Even though the lyrics of this record rely heavily on the writings and faux philosophies of Ayn Rand — a plagiarized
|l.-r., Alex Lifeson, Neal Peart, Geddy Lee, 1976|
Don't confuse Alex Lifeson for Jimmy Page. But don't confuse Steve Jones for Alex Lifeson. When the guitar needs to sound like science fiction itself — as it does on 2112 — or later in their careers when it sounds like an outlawed automobile being chased by an "alloy air car," on their 1981 classic, "Red Barchetta" from arguably their most creative release, Moving Pictures, nobody in rock history has ever made the electric guitar sound so consistently and convincingly dystopian.
|Deluxe ed. in 5.1 surround sound, released 2012|
The Sex Pistols released one album in their "career" — iconic and influential as it was, granted — that garnered them a place in the Rock and Roll Hall of Fame. While Rush, dozens of great albums out, all (except their first) filled with Neil Peart's poetry —yes, poetry — lyrics that could pass as poetry and not just lyrics (read Closer to the Heart or Freewill for starters), and worldwide critical acclaim (except in almighty U.S. of A.) are not (WTF?)-- in the Rock and Roll Hall of Fame? Get serious. Rush, in fact, hasn't even been nominated for the Hall of Fame. Absurd. No, BEYOND ABSURD.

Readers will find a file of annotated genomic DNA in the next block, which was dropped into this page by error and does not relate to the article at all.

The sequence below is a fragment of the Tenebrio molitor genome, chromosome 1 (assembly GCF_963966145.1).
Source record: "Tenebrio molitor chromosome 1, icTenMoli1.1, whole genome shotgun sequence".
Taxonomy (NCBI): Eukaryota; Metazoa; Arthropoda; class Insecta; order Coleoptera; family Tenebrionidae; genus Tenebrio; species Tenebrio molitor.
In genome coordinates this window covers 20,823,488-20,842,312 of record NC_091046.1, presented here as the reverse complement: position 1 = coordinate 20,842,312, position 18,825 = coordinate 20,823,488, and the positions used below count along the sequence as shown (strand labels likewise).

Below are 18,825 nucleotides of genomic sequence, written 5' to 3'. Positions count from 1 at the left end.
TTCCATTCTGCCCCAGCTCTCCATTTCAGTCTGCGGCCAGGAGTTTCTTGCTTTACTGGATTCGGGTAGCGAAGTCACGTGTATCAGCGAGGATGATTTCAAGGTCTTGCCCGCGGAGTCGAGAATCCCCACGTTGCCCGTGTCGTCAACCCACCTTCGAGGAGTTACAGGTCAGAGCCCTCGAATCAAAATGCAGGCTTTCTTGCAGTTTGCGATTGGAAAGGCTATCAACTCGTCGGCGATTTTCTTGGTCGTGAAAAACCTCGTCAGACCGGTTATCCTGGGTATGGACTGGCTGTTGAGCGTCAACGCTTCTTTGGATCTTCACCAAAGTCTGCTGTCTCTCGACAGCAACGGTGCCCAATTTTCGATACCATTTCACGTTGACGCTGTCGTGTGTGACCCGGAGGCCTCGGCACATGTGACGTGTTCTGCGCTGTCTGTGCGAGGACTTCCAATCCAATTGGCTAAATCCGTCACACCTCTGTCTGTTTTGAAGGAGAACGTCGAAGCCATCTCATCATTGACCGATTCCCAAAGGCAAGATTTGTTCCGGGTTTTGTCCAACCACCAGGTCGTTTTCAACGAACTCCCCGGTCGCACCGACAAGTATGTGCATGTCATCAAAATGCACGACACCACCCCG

I'm no rock critic, but I'd posit that if a "career" based solely on Never Mind The Bollocks by the Sex Pistols, is worthy of Hall of Fame status, then so should Rush gain entrance into the Hall of Fame based solely on one its finest releases, 2112 — an album sonically superior and lyrically more astute (even despite Ayn Rand's nefarious influence) than that raucous, one-chordish, veritable boy band, Sex Pistols shit.